My son climbed into the van after school without his usual pep, his little second-grade shoulders hunched over like an old man. His mask concealed two-thirds of his face, but his eyes told the whole story: He was tired, hungry, and he needed some love.
“Do you want some jook when we get home?” I asked.
He whimpered a yes, settled into his seat, and buckled up.
Jook is Korean rice porridge, a dish often made to warm the belly — on cold days, on sick days, on “I don’t know why I feel this way” kind of days. It’s comfort food made a hundred different ways depending on who made it for you growing up.
I grew up eating plain jook when I was sick. My mom or grandma would boil cooked white rice with water in a pot until the rice became soft enough to eat without much effort. They’d drizzle a little soy sauce on top to flavor it — but only just enough to make it taste like something instead of nothing.
I never enjoyed it. It was bland, and I associated it with being sick. It had never been comfort food for me; it was necessary food I had to eat to take medicine and get better.
But several years ago, I tasted jook I didn’t want to stop eating. It had been made by the church ladies where my in-laws attend, and she’d brought home leftovers. The jook had finely diced pieces of carrots and zucchini and hand-broken pieces of mung bean sprouts. It was savory, comforting, and it felt like love — the love of generations of mothers and grandmothers, of all the hands who care for and express love the only way they know how. Through food. By asking, “Have you eaten?”
On Sunday, I held a neatly packaged plastic communion cup with the accompanying wafer in my hand and listened as our pastor led us in a time of reflection and remembrance. The familiar words wafted in and out of my head, and I thought of my son’s face that day as he ate the jook. He took small spoonfuls of the rice porridge, speckled with flecks of orange and green and bulked with chunks of chicken, and slowly savored each bite until the whole bowl was all gone. Then he asked for more.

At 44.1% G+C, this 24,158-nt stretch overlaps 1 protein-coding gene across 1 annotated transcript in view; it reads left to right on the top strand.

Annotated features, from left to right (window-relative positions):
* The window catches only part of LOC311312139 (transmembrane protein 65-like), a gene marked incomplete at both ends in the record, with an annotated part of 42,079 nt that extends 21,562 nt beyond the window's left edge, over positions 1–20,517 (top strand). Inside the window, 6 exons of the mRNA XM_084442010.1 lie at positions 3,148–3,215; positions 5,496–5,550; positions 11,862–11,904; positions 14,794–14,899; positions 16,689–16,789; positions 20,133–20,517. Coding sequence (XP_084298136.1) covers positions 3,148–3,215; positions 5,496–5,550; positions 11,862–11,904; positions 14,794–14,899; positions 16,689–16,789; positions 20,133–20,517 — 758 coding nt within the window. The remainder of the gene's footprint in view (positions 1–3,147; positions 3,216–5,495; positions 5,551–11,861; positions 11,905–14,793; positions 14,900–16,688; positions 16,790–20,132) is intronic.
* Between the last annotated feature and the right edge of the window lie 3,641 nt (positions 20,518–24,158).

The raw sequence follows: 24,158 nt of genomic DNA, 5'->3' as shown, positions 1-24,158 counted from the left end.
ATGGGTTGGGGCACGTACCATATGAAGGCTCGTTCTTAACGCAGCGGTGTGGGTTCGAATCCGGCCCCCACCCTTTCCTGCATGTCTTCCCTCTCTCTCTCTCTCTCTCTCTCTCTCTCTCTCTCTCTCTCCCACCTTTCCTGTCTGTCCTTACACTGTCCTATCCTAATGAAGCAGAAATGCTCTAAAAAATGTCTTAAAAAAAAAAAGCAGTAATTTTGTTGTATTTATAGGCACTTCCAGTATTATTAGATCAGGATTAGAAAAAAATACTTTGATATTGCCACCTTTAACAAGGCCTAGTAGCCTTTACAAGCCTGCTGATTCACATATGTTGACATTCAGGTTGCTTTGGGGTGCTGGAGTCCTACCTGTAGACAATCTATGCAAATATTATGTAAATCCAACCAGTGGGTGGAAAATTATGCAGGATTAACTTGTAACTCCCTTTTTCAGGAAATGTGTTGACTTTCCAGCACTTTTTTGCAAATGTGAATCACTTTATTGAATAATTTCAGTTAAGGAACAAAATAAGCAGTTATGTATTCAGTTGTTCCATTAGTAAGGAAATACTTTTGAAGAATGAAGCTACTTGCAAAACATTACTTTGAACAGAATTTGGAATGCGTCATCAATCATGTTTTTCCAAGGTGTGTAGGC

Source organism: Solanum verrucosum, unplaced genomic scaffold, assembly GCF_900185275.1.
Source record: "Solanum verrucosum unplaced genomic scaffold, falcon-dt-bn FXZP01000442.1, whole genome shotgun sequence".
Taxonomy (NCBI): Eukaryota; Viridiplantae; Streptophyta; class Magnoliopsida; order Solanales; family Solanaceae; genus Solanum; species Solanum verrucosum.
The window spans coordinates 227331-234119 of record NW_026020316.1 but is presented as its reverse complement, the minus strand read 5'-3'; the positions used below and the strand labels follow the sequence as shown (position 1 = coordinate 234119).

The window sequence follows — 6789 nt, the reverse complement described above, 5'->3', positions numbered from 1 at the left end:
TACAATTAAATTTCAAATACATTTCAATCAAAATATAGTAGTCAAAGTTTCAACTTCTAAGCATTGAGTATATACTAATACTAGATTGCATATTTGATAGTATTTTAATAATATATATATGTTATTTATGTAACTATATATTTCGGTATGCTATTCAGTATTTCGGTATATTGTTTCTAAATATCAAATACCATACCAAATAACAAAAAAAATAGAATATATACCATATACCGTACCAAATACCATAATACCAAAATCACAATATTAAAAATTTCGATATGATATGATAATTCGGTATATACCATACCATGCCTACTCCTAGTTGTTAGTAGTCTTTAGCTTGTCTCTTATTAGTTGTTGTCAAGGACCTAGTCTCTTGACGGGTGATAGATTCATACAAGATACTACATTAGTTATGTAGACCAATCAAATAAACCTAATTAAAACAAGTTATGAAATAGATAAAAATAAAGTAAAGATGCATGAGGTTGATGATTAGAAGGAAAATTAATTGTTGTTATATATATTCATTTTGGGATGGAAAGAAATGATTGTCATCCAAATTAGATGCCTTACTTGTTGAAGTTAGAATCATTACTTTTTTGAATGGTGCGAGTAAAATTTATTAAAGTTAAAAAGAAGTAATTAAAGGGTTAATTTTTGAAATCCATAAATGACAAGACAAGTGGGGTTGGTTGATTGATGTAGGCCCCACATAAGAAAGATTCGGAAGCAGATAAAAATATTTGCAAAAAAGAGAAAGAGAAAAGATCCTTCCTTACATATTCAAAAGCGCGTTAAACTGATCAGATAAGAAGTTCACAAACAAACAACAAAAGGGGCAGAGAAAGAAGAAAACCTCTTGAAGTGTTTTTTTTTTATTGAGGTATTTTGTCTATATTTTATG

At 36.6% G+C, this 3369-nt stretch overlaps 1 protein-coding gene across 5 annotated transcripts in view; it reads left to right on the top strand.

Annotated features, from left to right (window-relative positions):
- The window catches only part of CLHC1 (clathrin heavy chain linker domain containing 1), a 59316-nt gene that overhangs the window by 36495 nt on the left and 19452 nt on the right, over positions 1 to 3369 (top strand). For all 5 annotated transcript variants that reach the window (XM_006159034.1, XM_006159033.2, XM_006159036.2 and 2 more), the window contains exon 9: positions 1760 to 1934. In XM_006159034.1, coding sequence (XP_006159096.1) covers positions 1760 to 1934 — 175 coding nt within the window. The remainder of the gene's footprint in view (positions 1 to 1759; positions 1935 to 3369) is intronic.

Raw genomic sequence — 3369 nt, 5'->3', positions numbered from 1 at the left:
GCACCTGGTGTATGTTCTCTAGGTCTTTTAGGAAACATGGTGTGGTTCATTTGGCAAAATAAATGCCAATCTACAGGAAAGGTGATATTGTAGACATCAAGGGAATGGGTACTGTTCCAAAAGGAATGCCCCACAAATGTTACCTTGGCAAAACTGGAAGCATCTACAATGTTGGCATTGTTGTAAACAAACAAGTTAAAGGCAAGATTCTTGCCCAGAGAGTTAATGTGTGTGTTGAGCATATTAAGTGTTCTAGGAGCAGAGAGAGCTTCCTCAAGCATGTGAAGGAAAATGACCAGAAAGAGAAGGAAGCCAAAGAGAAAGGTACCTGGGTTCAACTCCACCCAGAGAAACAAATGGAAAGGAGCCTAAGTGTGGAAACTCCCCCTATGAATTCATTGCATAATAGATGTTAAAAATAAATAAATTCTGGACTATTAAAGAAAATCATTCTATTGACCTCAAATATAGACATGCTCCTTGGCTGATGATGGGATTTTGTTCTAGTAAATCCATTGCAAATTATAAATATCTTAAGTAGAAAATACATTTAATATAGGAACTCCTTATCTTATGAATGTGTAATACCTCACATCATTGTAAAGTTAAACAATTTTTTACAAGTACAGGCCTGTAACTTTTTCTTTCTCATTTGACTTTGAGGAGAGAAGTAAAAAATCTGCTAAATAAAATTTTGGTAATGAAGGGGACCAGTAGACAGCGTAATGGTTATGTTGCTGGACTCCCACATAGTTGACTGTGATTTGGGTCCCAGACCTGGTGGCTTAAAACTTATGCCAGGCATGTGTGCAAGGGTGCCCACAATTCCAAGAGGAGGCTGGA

I smiled remembering his contentment and the quickness with which he felt better afterwards. And I wondered, Is this why Jesus left us with the practice of communion to remember Him by? Was this His way of asking us, “Have you eaten?” and feeding our souls?
I peeled back the plastic and held the beige wafer in my hand. Instead of imagining Jesus on the cross as I usually do, I thought about Jesus at the table, surrounded by His friends, His disciples. I envisioned His hands holding the loaf of bread and tearing it into pieces to share with each person. I broke the wafer into two, placed it on my tongue, and in its blandness, I recalled the plain jook I was fed by my mother’s and grandmother’s hands. In one moment, I recognized the love of God and my ancestors, my spiritual and familial heritage, present with me.
Have you eaten? God asked me. And I admitted that I had gone hungry for too long, that I had accepted hunger as enough to survive when I could’ve fed on His abundance. I wasn’t shamed for not coming to His table sooner; I was invited to come and eat, now that I saw clearly.
If food is love and feeding someone is synonymous with loving them, then communion is the expression of God’s love for us — a reminder that it’s always accessible, always filling. And we can always ask for more because it never ends.
So, now, I ask you, friend: Have you eaten?Leave a Comment